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Prospects Abound For Vietnam To Become PPE Hub

07/09/02021 | BY linhnt

Vietnam is emerging as a strong personal protective equipment manufacturing hub with more producers beefing up capacity in order to meet the soaring demand.

According to the latest findings by the International Finance Corporation, Vietnam’s personal protective equipment (PPE) manufacturing capacity surged with a 6-fold jump in production in 2020.

There are a wide variety of categories in PPE such as respirators, head and face protection, hearing protection, eyewear, and high visibility clothing, and these solutions are ever more critical in people’s daily lives either for industrial, healthcare, or the consumer market.

According to Jacky Kang, country leader of 3M Vietnam, there has been a growth in PPE demand in Vietnam recently, indicating that people have become more conscious about their health and safety. Nevertheless, the numbers pale in comparison with the working population of the country. There remains, as a result, an enormous untapped potential market in the PPE industry.

As one of the leading global PPE manufacturers, 3M is continuing to innovate and create new products to support wellbeing and safety during the pandemic. Some of them entail new advanced filtering masks and respirators for consumers and businesses.

Elsewhere, Top Glove Corporation Bhd last year announced its plan to develop its first glove factory in Vietnam at Bau Bang Industrial Zone in the southern province of Binh Duong. Estimated capital expenditure for the first phase is about $70 million, while the factory’s annual initial production capacity is approximately 4.8 billion gloves from its 20 production lines.

Meanwhile, the Japanese government has assisted a number of their companies to make medical devices, face masks, and protective clothes in Vietnam. Japanese apparel maker Matsuoka Corp. plans to invest around $28 million into its Vietnamese manufacturing unit An Nam Matsuoka Garment Company to produce protective clothing.

Other Japanese investors also secured Japanese government subsidies to expand PPE production in Vietnam, like Nitto Denko Corporation producing materials for N95 masks, Shingoshu Co., Ltd. producing PPE and its material fabric, and Showa Co., Ltd, making medical masks, as well as Able Yamauchi making medical protective clothing.

In addition to foreign players, some local manufacturers also identify business in this field. As traditional suppliers struggled to meet the growing worldwide demand, Vietnamese textile manufacturers – who in 2020 saw their orders drop – decided to leverage their expertise and untapped production capacity to start producing PPE, according to Filippo Bortoletti, senior manager of International Business Advisory at consultancy firm Dezan Shira & Associates.

Data by the Ministry of Industry and Trade showed that Vietnam is home to more than 6,000 garment and textile factories employing about three million workers. Such significant industrial capacity makes it well positioned to take an important role in the global PPE supply chain and results are so far moving in the right direction.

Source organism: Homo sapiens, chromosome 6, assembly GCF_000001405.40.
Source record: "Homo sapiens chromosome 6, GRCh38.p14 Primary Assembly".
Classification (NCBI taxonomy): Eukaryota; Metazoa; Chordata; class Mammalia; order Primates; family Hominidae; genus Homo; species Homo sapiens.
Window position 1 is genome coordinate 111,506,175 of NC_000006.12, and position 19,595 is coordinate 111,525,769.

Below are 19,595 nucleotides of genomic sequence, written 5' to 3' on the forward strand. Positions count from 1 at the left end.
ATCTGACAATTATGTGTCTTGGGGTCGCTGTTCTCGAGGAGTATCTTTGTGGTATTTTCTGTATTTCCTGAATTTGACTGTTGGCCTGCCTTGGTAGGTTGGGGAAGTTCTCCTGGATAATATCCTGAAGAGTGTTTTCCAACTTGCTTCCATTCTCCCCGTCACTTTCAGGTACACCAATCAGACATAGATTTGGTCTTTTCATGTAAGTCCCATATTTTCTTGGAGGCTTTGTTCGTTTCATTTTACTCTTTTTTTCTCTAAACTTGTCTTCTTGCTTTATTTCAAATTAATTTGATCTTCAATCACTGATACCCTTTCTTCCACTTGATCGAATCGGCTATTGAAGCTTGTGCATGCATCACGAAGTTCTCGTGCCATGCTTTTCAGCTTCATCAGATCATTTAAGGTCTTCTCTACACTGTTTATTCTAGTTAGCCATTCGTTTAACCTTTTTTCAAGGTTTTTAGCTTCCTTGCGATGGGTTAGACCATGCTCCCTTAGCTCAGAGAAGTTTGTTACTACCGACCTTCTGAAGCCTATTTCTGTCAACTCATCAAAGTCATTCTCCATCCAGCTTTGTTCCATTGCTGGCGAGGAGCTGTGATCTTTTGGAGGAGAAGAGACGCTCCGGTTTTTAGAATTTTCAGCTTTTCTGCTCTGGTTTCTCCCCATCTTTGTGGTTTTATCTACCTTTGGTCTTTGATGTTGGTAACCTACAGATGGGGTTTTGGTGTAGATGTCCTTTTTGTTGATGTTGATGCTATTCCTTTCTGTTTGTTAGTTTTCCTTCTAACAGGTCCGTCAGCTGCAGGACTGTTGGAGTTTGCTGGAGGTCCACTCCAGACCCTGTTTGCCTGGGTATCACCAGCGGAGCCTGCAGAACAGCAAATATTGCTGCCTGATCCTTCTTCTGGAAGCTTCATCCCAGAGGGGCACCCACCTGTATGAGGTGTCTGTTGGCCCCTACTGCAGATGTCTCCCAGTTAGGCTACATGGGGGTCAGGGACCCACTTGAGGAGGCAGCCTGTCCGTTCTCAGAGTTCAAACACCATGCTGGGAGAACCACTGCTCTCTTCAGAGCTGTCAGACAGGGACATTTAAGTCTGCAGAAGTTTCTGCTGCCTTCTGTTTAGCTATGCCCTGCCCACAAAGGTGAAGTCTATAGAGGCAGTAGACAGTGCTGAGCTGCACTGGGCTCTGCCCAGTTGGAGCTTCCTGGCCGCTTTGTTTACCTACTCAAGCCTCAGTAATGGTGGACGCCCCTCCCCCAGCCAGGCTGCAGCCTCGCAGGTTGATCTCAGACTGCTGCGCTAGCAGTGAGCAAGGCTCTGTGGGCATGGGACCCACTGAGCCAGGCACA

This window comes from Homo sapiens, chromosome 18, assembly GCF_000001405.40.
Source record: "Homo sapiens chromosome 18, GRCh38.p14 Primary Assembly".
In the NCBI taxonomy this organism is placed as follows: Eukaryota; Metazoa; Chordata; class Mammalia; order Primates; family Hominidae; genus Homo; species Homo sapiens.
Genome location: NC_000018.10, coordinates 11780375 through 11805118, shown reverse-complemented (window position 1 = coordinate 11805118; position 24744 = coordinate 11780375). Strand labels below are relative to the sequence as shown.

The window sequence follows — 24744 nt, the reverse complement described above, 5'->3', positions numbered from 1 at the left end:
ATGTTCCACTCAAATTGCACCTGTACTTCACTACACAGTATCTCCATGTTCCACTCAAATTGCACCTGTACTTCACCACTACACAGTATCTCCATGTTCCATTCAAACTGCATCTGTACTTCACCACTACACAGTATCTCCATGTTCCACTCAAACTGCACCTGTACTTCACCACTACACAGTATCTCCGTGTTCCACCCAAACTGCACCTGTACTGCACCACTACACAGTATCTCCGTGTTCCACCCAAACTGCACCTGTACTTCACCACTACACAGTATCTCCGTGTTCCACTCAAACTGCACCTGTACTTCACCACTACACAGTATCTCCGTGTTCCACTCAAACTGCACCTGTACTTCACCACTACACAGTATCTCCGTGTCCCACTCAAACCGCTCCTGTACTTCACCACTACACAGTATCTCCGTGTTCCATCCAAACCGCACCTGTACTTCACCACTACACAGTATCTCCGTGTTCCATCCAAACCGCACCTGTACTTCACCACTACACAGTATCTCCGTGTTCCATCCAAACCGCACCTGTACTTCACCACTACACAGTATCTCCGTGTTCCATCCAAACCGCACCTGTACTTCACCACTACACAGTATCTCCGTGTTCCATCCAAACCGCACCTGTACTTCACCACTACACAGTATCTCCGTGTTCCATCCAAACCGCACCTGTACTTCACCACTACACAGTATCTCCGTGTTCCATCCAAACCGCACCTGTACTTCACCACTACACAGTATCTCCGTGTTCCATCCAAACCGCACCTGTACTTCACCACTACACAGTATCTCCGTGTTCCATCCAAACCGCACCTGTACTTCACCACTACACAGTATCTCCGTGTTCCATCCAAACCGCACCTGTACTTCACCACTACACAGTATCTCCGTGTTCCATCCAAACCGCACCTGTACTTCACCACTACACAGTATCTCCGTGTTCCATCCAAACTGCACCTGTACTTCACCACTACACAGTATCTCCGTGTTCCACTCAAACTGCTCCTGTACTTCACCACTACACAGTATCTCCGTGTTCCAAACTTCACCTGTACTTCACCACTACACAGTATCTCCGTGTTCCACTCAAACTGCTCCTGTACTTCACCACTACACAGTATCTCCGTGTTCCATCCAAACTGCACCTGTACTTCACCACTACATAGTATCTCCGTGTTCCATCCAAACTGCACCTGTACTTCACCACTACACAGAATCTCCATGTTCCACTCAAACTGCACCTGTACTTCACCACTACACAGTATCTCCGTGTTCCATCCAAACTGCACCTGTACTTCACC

Bortoletti said that PPE manufacturers first targeted the domestic market due to restrictions imposed on exports. But as such restrictions were lifted over a year ago, the PPE made in Vietnam started circulating worldwide.

“This happened naturally, and the diversification of the PPE supply chain worldwide is beneficial to avoid future shortages and disruptions, as COVID-19 taught us. Therefore, there is an interest – not only locally – to foster the development of Vietnam’s PPE industry to smoothen the manufacturing process,” he said.

According to insiders, it is likely that the global demand for PPE will stay robust and some even forecast a steady increase in demand until 2025. When the pandemic is over, the demand for PPE will likely drop, but not plummet, as governments and consumers are likely becoming more sensitive towards health and prevention.

Pham Xuan Hong, chairman of the Association of Garments-Textiles-Embroidery-Knitting in Ho Chi Minh City, said that many textile manufacturers had shifted production to PPE in response to the health emergency and to mitigate losses caused by cancelled orders for garments.

Another potential sector for PPE manufacturers is the development of respirators. Kang from 3M Vietnam pointed out that they can be considered as a highlighted category observing significant changes and growth, and there are many factors leading to the growth of this category.

“Firstly, it is the impact of the pandemic and media endorsements that help promote a better understanding of respirators to ordinary consumers,” Kang said. “Secondly, the fast growth of Vietnam’s middle class makes respirators more accessible for far more consumers. Finally, some companies have expanded their distribution to end-users, enabling consumers to easily purchase high-quality respirators in their residential areas.”

While PPE manufacturing is not likely to be a long-term business for most current producers, it could become a core business for some. Bortoletti from Dezan Shira & Associates added, “I see the opportunity of manufacturing PPE as very short-term solution to utilise untapped production capacity and exploit a ‘new’ market. A few local players might seriously consider switching towards PPE for the long-term.”

Source: Vietnam Investment Review

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